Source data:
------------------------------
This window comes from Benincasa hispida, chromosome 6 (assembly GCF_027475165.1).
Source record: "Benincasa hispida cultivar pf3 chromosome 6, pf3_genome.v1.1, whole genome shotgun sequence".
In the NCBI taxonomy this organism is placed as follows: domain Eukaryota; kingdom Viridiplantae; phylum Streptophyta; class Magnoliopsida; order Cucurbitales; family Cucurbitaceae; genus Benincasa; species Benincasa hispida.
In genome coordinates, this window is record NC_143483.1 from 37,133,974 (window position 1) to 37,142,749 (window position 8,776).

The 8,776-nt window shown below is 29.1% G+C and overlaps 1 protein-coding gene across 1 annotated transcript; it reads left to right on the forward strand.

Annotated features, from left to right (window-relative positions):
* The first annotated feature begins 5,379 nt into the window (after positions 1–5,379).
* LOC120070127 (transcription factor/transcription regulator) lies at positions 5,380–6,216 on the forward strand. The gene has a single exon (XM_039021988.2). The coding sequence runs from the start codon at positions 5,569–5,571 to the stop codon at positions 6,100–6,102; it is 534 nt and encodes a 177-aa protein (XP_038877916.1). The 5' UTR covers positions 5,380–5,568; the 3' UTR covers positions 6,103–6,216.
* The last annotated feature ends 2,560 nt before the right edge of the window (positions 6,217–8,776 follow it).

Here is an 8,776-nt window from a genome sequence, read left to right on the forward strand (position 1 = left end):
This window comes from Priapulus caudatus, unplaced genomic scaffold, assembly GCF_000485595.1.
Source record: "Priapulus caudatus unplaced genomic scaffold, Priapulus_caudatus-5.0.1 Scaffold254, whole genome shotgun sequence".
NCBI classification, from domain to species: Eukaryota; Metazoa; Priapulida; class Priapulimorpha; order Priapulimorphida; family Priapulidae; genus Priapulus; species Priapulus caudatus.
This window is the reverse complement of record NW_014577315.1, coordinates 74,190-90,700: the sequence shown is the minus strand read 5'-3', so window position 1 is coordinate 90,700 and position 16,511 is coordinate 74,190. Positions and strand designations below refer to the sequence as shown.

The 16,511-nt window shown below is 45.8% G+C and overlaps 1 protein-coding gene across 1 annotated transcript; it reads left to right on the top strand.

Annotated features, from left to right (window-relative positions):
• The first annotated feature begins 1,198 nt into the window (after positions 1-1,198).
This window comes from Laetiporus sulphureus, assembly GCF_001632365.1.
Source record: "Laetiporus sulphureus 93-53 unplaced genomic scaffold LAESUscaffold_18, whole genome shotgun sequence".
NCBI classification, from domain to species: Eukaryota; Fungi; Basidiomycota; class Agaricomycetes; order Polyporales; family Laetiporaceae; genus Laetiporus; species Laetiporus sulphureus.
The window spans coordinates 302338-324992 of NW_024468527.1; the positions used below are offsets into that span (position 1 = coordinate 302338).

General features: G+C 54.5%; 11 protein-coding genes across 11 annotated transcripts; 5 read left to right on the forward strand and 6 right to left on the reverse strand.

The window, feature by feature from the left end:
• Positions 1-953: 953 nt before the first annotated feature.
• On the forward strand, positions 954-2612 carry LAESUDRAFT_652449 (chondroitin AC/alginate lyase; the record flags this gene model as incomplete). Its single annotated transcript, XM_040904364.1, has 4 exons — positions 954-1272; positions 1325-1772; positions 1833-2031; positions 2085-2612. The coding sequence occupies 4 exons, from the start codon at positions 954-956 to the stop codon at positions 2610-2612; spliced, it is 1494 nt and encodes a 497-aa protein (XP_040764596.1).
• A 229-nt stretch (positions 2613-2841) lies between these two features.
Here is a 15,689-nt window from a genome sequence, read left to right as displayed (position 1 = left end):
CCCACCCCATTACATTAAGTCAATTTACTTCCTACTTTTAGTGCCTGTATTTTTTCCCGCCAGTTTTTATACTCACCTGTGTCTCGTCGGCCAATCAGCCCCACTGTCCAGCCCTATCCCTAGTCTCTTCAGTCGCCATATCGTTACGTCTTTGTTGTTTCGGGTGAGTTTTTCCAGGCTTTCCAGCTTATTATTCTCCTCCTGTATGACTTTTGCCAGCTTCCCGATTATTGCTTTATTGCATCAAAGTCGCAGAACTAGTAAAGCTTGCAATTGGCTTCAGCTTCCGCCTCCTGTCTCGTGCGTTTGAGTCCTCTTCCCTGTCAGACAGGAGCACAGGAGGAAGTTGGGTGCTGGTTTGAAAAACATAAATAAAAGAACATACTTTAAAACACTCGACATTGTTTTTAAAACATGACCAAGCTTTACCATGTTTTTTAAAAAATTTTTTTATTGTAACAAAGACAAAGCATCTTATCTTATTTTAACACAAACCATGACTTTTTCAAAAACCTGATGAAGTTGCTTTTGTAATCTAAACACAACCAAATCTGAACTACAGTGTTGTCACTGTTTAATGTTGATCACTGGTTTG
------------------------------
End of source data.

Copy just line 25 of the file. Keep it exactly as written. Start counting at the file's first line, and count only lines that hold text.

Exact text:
• On the forward strand, positions 954-2612 carry LAESUDRAFT_652449 (chondroitin AC/alginate lyase; the record flags this gene model as incomplete). Its single annotated transcript, XM_040904364.1, has 4 exons — positions 954-1272; positions 1325-1772; positions 1833-2031; positions 2085-2612. The coding sequence occupies 4 exons, from the start codon at positions 954-956 to the stop codon at positions 2610-2612; spliced, it is 1494 nt and encodes a 497-aa protein (XP_040764596.1).